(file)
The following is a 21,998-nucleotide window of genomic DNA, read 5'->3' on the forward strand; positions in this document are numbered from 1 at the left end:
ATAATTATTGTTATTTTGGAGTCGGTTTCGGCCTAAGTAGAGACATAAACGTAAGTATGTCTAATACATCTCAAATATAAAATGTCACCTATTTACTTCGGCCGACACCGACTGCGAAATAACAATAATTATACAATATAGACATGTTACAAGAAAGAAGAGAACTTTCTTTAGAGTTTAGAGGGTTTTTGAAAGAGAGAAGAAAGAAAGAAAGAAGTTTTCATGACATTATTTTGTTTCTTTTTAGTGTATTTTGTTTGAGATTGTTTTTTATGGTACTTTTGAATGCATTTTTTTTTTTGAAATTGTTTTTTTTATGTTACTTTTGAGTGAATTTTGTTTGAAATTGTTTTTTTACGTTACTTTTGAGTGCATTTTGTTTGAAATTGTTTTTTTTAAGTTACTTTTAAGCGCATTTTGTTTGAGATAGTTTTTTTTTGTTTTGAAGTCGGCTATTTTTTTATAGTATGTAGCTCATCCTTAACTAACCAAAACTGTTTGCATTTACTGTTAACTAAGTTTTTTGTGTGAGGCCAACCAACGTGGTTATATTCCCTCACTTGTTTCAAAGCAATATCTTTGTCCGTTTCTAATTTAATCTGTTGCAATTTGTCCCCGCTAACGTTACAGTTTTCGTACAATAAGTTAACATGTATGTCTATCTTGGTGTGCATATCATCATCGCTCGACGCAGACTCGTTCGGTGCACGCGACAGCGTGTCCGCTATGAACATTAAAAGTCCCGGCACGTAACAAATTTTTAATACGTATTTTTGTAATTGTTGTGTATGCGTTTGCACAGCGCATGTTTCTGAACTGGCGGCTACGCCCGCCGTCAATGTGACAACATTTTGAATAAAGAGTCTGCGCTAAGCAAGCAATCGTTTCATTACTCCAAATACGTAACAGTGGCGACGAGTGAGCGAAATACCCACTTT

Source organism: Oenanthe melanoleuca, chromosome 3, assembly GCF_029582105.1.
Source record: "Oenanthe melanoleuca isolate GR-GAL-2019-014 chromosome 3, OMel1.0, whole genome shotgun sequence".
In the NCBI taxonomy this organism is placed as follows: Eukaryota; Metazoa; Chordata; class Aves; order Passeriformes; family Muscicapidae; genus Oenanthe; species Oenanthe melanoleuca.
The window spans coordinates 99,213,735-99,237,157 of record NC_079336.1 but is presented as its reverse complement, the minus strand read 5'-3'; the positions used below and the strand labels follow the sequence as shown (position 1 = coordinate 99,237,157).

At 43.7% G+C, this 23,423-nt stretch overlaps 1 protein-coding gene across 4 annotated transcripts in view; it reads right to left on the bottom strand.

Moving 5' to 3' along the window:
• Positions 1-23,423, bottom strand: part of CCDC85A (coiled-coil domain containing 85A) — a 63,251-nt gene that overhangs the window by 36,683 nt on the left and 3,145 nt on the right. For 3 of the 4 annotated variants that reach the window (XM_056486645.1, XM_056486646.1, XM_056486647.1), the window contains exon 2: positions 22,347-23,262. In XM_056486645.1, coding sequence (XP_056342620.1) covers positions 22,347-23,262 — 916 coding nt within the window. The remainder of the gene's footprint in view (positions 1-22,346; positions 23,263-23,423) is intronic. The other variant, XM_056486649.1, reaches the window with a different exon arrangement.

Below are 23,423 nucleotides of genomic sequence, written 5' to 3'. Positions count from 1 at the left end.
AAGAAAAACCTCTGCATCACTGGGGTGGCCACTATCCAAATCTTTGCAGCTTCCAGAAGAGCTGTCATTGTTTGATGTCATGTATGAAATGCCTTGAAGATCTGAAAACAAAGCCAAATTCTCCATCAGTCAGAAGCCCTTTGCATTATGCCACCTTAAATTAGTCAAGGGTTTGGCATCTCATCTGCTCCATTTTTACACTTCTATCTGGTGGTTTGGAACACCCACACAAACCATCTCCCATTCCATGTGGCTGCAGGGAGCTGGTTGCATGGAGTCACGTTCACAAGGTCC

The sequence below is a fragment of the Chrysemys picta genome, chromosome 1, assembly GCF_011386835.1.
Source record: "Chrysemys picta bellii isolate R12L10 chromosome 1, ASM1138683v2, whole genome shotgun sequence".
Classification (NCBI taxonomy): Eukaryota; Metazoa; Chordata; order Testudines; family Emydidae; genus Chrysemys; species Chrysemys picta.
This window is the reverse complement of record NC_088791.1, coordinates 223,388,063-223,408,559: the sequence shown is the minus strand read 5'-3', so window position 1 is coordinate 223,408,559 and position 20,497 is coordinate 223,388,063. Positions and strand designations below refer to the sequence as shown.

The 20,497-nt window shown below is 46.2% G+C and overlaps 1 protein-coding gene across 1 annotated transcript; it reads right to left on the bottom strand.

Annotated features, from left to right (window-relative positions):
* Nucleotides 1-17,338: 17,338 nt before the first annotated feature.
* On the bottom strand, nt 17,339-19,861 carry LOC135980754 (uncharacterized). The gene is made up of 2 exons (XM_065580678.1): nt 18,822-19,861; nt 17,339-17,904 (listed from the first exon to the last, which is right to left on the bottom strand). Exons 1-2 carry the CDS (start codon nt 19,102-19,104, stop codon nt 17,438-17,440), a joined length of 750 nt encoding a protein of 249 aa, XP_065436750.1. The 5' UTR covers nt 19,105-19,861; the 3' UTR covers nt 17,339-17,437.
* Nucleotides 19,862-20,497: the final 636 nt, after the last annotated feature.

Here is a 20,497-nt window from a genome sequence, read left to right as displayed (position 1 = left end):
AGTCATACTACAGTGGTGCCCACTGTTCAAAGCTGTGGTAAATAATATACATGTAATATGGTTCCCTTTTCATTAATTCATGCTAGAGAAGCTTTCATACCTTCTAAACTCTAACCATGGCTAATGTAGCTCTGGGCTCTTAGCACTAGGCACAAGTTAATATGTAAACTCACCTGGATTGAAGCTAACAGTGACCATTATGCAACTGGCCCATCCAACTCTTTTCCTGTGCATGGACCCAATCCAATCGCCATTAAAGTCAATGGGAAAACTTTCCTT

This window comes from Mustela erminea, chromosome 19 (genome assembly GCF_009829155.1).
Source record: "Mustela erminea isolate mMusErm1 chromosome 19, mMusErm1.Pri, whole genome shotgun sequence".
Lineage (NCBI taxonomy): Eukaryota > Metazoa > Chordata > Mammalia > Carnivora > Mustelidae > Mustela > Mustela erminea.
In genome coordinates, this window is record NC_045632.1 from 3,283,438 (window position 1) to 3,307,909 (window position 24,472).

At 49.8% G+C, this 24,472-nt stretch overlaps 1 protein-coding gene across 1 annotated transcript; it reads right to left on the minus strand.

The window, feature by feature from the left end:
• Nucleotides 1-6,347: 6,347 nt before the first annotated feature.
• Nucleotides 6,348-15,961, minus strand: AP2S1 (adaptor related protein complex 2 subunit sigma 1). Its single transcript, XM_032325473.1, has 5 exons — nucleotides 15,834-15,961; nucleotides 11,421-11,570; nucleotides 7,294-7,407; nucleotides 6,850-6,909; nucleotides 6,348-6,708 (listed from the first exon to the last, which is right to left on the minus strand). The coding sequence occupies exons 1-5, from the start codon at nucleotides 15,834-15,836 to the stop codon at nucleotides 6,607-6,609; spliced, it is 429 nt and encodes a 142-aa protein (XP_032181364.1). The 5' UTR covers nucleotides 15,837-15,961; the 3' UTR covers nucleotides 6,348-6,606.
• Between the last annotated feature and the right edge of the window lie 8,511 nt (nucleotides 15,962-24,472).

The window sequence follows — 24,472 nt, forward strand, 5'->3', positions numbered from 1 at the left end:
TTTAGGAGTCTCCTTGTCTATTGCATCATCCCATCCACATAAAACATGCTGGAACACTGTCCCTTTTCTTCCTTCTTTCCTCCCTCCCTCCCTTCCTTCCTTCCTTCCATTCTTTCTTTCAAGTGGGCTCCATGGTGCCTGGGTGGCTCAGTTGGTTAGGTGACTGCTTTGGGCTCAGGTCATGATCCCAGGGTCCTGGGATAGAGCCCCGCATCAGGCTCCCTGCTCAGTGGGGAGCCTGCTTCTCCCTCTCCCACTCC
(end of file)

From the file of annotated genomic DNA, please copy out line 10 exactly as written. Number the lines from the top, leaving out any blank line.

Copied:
Below are 23,423 nucleotides of genomic sequence, written 5' to 3'. Positions count from 1 at the left end.